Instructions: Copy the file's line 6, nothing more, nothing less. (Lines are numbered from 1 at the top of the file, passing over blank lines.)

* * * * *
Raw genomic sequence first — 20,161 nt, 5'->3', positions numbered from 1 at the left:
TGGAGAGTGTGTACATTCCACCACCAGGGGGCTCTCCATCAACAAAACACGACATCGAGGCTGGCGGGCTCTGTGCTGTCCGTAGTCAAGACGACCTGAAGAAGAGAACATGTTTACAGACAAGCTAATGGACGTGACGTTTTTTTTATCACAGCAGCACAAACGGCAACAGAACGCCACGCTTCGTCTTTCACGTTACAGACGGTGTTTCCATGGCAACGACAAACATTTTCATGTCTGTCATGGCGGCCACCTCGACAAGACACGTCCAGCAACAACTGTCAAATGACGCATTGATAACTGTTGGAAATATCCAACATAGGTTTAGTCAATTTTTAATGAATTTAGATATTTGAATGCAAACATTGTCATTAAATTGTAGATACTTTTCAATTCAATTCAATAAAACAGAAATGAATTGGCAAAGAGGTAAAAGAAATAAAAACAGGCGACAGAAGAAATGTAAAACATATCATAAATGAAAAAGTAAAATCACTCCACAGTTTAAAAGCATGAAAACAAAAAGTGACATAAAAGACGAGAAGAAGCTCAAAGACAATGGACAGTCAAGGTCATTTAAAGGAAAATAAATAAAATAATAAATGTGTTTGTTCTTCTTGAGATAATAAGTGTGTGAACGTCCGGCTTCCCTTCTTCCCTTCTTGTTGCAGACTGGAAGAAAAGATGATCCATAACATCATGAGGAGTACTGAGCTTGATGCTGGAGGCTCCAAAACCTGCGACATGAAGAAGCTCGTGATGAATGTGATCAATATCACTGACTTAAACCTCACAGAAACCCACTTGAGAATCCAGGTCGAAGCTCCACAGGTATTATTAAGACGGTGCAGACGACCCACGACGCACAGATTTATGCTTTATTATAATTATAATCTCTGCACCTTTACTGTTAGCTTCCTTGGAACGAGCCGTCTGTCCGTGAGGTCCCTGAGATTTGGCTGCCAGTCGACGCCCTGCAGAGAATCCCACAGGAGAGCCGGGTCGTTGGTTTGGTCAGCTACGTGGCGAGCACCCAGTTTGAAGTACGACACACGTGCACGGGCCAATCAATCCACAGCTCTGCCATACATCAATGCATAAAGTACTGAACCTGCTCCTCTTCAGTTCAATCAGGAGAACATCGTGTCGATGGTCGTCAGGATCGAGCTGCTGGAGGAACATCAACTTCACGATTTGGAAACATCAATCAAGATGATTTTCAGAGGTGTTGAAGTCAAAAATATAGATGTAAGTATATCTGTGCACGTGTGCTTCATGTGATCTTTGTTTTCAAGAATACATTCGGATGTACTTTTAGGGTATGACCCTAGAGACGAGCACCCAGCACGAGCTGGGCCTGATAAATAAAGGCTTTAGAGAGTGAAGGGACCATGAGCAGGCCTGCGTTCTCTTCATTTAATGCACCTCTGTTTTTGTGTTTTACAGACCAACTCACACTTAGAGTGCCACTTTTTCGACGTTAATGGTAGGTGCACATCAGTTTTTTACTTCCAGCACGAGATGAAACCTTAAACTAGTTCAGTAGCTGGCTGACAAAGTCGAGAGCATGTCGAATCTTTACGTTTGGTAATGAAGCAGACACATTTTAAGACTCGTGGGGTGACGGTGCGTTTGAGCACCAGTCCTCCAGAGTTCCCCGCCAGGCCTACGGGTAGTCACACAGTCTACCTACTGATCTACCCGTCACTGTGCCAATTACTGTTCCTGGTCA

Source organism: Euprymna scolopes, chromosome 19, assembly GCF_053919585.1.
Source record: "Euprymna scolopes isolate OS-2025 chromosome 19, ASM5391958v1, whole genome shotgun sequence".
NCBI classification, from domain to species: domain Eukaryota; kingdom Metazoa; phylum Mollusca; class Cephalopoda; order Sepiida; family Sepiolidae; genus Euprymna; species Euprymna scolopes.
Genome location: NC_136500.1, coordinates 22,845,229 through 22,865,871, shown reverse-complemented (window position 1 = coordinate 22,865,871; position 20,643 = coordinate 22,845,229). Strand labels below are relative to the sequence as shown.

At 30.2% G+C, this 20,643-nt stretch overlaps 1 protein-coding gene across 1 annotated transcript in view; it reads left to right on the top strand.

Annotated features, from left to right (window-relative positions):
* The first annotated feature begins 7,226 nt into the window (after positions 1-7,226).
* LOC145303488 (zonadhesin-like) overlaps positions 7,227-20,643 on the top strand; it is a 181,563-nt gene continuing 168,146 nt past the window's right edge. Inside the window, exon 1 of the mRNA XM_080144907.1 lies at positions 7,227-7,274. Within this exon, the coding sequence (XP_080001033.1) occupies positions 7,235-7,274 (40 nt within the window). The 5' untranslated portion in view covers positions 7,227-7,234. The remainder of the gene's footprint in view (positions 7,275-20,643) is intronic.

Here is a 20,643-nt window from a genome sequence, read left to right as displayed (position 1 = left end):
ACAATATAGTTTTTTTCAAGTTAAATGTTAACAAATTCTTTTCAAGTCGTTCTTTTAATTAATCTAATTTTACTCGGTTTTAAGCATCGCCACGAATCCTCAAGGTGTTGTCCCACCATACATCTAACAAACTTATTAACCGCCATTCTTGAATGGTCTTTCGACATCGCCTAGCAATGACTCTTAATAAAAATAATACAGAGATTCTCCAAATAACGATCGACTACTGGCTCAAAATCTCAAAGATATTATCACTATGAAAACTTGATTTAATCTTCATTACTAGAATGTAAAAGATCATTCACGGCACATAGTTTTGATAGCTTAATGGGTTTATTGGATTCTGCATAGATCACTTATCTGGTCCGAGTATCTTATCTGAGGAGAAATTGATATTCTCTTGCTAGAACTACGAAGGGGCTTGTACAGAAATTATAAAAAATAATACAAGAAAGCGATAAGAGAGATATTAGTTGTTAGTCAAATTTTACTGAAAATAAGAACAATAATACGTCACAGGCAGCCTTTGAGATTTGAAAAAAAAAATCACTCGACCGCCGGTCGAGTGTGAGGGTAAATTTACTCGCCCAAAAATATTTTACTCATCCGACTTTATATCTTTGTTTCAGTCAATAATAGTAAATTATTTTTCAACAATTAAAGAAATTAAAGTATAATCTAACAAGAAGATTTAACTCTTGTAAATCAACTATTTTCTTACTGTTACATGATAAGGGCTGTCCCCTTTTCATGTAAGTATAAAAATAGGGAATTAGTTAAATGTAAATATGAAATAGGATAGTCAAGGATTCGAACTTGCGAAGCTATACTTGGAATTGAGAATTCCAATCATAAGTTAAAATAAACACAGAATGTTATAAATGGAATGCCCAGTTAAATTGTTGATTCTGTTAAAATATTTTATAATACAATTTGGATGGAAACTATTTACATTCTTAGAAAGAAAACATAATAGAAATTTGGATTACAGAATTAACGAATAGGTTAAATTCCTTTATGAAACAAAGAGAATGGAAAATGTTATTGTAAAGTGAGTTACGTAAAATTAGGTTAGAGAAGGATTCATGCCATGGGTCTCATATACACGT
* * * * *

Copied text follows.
Genome location: NC_136500.1, coordinates 22,845,229 through 22,865,871, shown reverse-complemented (window position 1 = coordinate 22,865,871; position 20,643 = coordinate 22,845,229). Strand labels below are relative to the sequence as shown.